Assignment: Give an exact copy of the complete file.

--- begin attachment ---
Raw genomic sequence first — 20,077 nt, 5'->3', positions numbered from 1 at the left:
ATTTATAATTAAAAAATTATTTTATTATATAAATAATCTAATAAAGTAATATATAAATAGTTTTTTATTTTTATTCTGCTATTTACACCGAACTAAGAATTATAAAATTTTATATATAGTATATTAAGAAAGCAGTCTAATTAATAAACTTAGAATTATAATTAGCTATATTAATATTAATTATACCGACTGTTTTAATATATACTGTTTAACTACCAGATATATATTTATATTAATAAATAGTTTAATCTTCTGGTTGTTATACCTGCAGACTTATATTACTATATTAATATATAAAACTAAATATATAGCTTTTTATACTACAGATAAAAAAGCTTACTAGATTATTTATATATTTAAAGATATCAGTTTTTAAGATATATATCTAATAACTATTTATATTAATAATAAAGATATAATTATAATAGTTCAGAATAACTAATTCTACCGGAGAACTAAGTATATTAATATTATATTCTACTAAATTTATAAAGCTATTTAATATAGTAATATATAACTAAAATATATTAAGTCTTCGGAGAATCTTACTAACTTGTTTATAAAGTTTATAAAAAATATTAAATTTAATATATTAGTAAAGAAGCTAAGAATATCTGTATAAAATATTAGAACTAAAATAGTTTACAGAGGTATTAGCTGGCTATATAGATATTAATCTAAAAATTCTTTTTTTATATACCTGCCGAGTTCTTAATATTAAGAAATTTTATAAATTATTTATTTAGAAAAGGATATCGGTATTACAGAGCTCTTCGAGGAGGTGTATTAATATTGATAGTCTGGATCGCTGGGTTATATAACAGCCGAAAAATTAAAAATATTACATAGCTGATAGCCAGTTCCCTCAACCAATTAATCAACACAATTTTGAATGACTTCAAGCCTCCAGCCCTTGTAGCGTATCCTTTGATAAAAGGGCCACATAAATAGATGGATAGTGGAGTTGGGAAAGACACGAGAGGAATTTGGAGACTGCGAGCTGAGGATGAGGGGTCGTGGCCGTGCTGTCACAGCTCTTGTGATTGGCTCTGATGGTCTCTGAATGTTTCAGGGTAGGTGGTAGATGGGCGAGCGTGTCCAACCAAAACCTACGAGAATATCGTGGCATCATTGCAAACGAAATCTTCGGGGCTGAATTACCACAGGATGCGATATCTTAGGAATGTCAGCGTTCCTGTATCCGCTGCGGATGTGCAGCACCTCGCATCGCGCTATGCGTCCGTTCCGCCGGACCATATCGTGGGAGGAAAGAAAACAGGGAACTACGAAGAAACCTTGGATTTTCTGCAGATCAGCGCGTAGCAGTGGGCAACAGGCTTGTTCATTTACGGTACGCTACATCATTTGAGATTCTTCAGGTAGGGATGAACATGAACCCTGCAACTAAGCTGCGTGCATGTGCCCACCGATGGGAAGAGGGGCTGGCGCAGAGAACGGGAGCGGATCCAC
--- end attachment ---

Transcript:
Raw genomic sequence first — 20,077 nt, 5'->3', positions numbered from 1 at the left:
ATTTATAATTAAAAAATTATTTTATTATATAAATAATCTAATAAAGTAATATATAAATAGTTTTTTATTTTTATTCTGCTATTTACACCGAACTAAGAATTATAAAATTTTATATATAGTATATTAAGAAAGCAGTCTAATTAATAAACTTAGAATTATAATTAGCTATATTAATATTAATTATACCGACTGTTTTAATATATACTGTTTAACTACCAGATATATATTTATATTAATAAATAGTTTAATCTTCTGGTTGTTATACCTGCAGACTTATATTACTATATTAATATATAAAACTAAATATATAGCTTTTTATACTACAGATAAAAAAGCTTACTAGATTATTTATATATTTAAAGATATCAGTTTTTAAGATATATATCTAATAACTATTTATATTAATAATAAAGATATAATTATAATAGTTCAGAATAACTAATTCTACCGGAGAACTAAGTATATTAATATTATATTCTACTAAATTTATAAAGCTATTTAATATAGTAATATATAACTAAAATATATTAAGTCTTCGGAGAATCTTACTAACTTGTTTATAAAGTTTATAAAAAATATTAAATTTAATATATTAGTAAAGAAGCTAAGAATATCTGTATAAAATATTAGAACTAAAATAGTTTACAGAGGTATTAGCTGGCTATATAGATATTAATCTAAAAATTCTTTTTTTATATACCTGCCGAGTTCTTAATATTAAGAAATTTTATAAATTATTTATTTAGAAAAGGATATCGGTATTACAGAGCTCTTCGAGGAGGTGTATTAATATTGATAGTCTGGATCGCTGGGTTATATAACAGCCGAAAAATTAAAAATATTACATAGCTGATAGCCAGTTCCCTCAACCAATTAATCAACACAATTTTGAATGACTTCAAGCCTCCAGCCCTTGTAGCGTATCCTTTGATAAAAGGGCCACATAAATAGATGGATAGTGGAGTTGGGAAAGACACGAGAGGAATTTGGAGACTGCGAGCTGAGGATGAGGGGTCGTGGCCGTGCTGTCACAGCTCTTGTGATTGGCTCTGATGGTCTCTGAATGTTTCAGGGTAGGTGGTAGATGGGCGAGCGTGTCCAACCAAAACCTACGAGAATATCGTGGCATCATTGCAAACGAAATCTTCGGGGCTGAATTACCACAGGATGCGATATCTTAGGAATGTCAGCGTTCCTGTATCCGCTGCGGATGTGCAGCACCTCGCATCGCGCTATGCGTCCGTTCCGCCGGACCATATCGTGGGAGGAAAGAAAACAGGGAACTACGAAGAAACCTTGGATTTTCTGCAGATCAGCGCGTAGCAGTGGGCAACAGGCTTGTTCATTTACGGTACGCTACATCATTTGAGATTCTTCAGGTAGGGATGAACATGAACCCTGCAACTAAGCTGCGTGCATGTGCCCACCGATGGGAAGAGGGGCTGGCGCAGAGAACGGGAGCGGATCCAC